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Do you know how famous you are in fantasy circles right now?
I hear it in the bullpen a lot now, that I better not screw up or I’ll kill their fantasy teams. Somebody told me I was owned in 99.7% of leagues, so I guess I need to advertise myself better to the other .3%.

If you save 50 games every year until you’re 43, you’ll have almost reached Trevor Hoffman’s record. What can you tell us about the years you spent with the all-time saves king?
He’s the best there is. Just getting to see how he goes about his business everyday, his daily routine, that really helped me. It would help anyone, any pitcher. I couldn’t have asked for a better teammate, a better mentor. It’s definitely a big pair of shoes to fill, but I’m just glad I got to be around him.

You’ve been pretty outspoken this year. Have you changed, or are people just listening more?
I guess the fantasy guys have heard of me now, so it’s a story if I say something ridiculous. I don’t know, I’m a little crazy, but I don’t think I’ve ever been any different. I don’t take myself so seriously. I’ve always tried to keep one face with everybody, and that goes for my friends, my family, my teammates, the press — everyone close to me knows I’m a playful guy, I like to joke around with people, and I think sometimes when it’s printed out it loses its context.

It’s gotten you into some trouble. Do you really have a problem with, among others, ESPN and the Mets?
(Laughs) I really don’t have a problem with anyone. A lot of it is me just joking around and having fun, and I think people are taking it too seriously because the press and the fans are just getting to know me. I don’t have a Mr. Met voodoo doll at home. But I’m very competitive, and I think it’s natural to want to beat your old team and prove people wrong. The guys on ESPN have been picking us to be dead last — of course I’m not going to like that.

You closed at Triple-A Norfolk for a number of years, and you dominated like Danny Almonte dominated Little League. In 2006 you struck out 56, walked 8, and let up 5 earned runs in 35 innings. Why do you think you didn’t get a real shot with the Mets?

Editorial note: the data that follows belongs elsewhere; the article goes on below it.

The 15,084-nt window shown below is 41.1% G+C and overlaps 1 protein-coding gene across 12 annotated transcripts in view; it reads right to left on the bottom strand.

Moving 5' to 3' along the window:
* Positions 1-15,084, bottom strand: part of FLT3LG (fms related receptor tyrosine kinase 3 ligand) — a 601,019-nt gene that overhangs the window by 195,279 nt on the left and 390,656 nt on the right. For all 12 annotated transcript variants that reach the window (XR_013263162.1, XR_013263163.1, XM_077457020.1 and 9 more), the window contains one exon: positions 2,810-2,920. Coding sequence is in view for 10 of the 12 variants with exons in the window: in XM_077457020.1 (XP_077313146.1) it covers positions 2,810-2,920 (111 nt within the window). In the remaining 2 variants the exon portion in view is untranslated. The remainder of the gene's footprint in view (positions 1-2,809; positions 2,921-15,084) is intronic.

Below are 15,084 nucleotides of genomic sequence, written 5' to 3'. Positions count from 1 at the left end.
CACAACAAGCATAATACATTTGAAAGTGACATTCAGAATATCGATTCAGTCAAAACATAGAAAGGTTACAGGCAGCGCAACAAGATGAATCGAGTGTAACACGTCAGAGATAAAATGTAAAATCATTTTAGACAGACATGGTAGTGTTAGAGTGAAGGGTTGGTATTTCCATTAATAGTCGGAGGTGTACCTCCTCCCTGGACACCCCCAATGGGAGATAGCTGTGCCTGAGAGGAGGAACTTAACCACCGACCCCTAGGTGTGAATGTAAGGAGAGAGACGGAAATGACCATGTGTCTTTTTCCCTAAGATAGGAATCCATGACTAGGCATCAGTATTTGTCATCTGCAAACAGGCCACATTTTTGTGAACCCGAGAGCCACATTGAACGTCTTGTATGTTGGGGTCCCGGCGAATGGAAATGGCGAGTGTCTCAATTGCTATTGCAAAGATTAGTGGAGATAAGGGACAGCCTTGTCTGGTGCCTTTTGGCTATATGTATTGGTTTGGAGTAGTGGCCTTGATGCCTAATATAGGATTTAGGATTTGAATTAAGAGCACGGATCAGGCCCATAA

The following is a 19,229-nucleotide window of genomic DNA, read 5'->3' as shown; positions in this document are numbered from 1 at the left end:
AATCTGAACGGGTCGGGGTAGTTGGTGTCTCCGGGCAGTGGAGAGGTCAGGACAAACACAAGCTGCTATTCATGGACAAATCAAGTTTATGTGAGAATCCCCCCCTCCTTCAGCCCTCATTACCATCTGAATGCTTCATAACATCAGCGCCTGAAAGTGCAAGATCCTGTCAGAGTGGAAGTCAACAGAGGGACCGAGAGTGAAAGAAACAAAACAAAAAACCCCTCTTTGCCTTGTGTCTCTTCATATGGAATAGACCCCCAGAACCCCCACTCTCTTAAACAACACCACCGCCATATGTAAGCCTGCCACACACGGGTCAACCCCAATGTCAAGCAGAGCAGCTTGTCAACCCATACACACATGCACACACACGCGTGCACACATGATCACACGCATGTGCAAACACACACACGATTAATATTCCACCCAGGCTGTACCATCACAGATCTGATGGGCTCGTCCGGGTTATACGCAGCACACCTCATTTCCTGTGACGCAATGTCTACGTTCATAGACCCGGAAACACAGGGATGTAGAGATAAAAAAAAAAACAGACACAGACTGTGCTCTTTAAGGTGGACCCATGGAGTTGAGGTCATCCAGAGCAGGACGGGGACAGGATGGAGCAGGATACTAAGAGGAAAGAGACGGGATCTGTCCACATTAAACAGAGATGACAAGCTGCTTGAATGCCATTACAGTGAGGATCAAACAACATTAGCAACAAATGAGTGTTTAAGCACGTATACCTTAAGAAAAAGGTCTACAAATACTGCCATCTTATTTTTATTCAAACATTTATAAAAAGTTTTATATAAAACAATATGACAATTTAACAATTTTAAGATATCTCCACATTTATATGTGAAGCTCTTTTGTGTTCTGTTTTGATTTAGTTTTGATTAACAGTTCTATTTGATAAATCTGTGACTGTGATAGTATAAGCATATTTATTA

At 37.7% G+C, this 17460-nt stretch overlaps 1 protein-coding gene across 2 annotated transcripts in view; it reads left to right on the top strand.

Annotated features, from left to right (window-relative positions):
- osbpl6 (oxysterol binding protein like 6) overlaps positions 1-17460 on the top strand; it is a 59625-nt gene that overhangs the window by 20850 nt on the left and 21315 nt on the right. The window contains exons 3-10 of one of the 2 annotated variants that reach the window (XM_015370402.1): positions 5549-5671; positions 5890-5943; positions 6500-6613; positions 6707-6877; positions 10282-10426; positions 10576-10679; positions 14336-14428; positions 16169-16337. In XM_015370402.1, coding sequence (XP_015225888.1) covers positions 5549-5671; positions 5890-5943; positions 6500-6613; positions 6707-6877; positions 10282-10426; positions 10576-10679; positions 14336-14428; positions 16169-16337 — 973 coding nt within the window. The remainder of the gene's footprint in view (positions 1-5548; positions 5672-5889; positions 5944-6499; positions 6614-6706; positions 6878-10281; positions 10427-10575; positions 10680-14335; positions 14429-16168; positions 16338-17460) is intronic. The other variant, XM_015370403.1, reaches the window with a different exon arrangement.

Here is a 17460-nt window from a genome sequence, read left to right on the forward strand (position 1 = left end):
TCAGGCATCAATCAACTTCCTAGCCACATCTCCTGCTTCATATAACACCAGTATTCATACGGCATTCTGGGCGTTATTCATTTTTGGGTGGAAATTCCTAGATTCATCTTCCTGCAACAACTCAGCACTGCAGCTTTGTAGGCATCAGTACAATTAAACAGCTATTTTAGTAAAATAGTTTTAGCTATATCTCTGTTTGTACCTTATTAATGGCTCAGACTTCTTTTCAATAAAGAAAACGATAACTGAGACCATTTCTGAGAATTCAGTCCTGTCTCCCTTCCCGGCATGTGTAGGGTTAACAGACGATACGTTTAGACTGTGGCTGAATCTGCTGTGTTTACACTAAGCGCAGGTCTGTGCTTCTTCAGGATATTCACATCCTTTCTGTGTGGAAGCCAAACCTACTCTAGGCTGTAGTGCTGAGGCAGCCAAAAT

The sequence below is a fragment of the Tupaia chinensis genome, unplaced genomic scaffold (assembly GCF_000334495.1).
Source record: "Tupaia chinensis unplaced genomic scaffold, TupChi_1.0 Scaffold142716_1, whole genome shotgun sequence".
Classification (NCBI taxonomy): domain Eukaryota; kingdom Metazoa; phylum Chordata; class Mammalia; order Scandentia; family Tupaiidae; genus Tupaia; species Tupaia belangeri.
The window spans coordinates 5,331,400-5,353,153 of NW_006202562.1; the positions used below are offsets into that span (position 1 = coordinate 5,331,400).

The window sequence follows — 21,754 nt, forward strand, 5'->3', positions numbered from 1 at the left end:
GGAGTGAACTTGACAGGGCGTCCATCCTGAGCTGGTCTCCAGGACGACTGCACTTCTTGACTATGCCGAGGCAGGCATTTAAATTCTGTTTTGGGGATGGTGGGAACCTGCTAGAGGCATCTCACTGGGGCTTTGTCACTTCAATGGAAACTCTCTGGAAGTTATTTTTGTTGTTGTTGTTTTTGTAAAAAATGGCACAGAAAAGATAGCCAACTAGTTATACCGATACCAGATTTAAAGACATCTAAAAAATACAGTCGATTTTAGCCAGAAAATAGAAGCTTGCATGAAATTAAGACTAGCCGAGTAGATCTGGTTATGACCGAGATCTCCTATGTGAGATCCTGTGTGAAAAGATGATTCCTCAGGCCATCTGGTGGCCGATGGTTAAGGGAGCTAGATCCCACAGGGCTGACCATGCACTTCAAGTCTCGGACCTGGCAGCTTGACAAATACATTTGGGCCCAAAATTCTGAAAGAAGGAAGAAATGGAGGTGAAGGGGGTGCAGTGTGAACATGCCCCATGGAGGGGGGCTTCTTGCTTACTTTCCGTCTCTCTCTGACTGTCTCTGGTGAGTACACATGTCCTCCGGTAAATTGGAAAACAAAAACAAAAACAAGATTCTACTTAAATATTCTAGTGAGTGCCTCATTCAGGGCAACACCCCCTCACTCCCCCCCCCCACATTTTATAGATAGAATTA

I’m not really sure. I think I ran into some bad luck when they called me up a couple times. I didn’t have a great ERA, but when you’re a reliever one bad inning kills your ERA. (New York) is a pretty high-stress environment — if they don’t win every day, the papers get on them, so they probably can’t be as patient as some other teams. I would’ve loved to make it there, and I think I could’ve helped them the past couple years. But no complaints, they sent me to a team that really wanted me. I love San Diego, I love the Padres, and it’s all worked out great.

Have you ever heard of pitch f/x? Did you know that your fastball is averaging 93.9 MPH this year?
What was I hitting last year?

93.8. And you’ve got more vertical movement this year.
Well that’s good to know. I’ve heard of it, but I don’t know what it all means. As long as I’m getting guys out, I don’t care if I’m throwing 75 straight down the middle.

You’ve been throwing your fastball a lot more this year, about 75% of the time, as opposed to 69% last year, and 62% in 2007. Is this a deliberate change?
It’s cold out. It’s hard to hit a 93.9 mile per hour fastball in cold weather. Once it gets warmer I’ll probably throw more breaking balls. But in the cold, guys are just waiting to get something off-speed.